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A Raisin in the Sun by Lorraine Hansberry

A Raisin in the Sun (1959)

by Lorraine Hansberry

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I love this play. It is one of my favorites.
  clintonp | Dec 26, 2016 |
A Raisin in the Sun by Lorraine Hansberry Despite that this is a classic that would have been relevant in almost any American Lit class, of which I've been in several between high school and getting an English degree, it only hit my radar on account of Reimagining Equality: Stories of Gender, Race, and Finding Home. That book talks about this play, and it's point on the commentary produced about the play is best summed by this quote:

Audiences easily grasp A Raisin in the Sun’s statement about the relationship between blacks and whites and their battle over space. However, little attention is paid to its clear statement about women’s roles in the struggle for equality.

Personally,  I would urge any new readers to remember to think of this as they read it. I certainly had both running through my head, and they are distinct within the play. They are woven together brilliantly. The differences in the generational aspirations also provide tension and remind the reader that the black community in America has endured a lot and that each generation had set an entirely different goal towards equality to achieve. Though I am not black, I can relate a bit to those generational differences. I only realized recently how much of my indepedence I've taken for granted that have come from having access to the pill. Just because I have access, that doesn't mean that fight is over, other women still don't. Also, I still don't have absolute equality and women are overall still in a larger struggle. I feel like the story of the play sits in a similar place. The children grew up with things that the parents didn't have and couldn't grasp their parents aspirations. But the children know that there is still so much further to go and the parents are tired and happier with what they've achieved than the children can realize. And on and on it goes for all our intersections. The women of this play still have more battles to wage on multiples fronts.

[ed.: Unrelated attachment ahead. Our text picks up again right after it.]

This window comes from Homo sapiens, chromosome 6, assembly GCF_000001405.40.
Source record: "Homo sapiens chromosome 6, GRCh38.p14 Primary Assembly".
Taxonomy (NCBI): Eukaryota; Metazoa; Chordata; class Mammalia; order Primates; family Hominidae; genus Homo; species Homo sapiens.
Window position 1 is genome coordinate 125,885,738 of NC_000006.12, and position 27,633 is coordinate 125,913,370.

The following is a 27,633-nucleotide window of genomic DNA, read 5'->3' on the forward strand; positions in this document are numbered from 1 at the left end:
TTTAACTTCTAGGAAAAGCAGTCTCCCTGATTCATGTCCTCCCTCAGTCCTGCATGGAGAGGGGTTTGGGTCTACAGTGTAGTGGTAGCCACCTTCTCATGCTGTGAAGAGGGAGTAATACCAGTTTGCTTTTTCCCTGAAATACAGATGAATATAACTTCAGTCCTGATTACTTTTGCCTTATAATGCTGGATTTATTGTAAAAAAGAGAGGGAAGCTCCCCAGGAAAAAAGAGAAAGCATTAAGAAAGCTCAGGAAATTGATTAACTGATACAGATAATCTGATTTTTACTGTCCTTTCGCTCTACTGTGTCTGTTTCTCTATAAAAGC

I enjoyed reading the play for all these reasons and that it was genuinely entertaining. I love Ruth and Mama and their relationship. I don't find that kind of relationship with in-laws in much literature or in talking to many people, and I hope it's not lost.  ( )
  Calavari | Sep 28, 2016 |
Yet again another classic that I have never read or even seen. This one is pretty shameful, I've heard nothing but praise for this play and after reading it I can certainly see why. I definitely need to see it as well now. This play brings to life a young black husband and his family as they try to improve their living situation. It's honest, humanizing, and soulful; it explores the trials and tribulations of a black family in Chicago. Even though this play came out over five decades ago it's still holds true and remains relatable. The human dream of improving one's life is the American story and this play beautifully captures that. A wonderful read. ( )
  ecataldi | Sep 15, 2016 |
A play about the hope of the American Dream, race relations, and family, A Raisin in the Sun is a touching tribute to the African-American working class experience. The Youngers are faced with a difficult situation after the passing of the family patriarch and the insurance money he has left behind. Walter, Ruth, Beneatha, Mama and the other characters are well developed and incredibly memorable. You feel for their struggle but have hope for their future. Absolute classic. ( )
  trile1000 | Aug 29, 2016 |
I will start by saying that I don’t generally enjoy reading plays – I prefer to see them performed – but this play, is extraordinary. I highly recommend reading it, if a live theater performance isn’t available.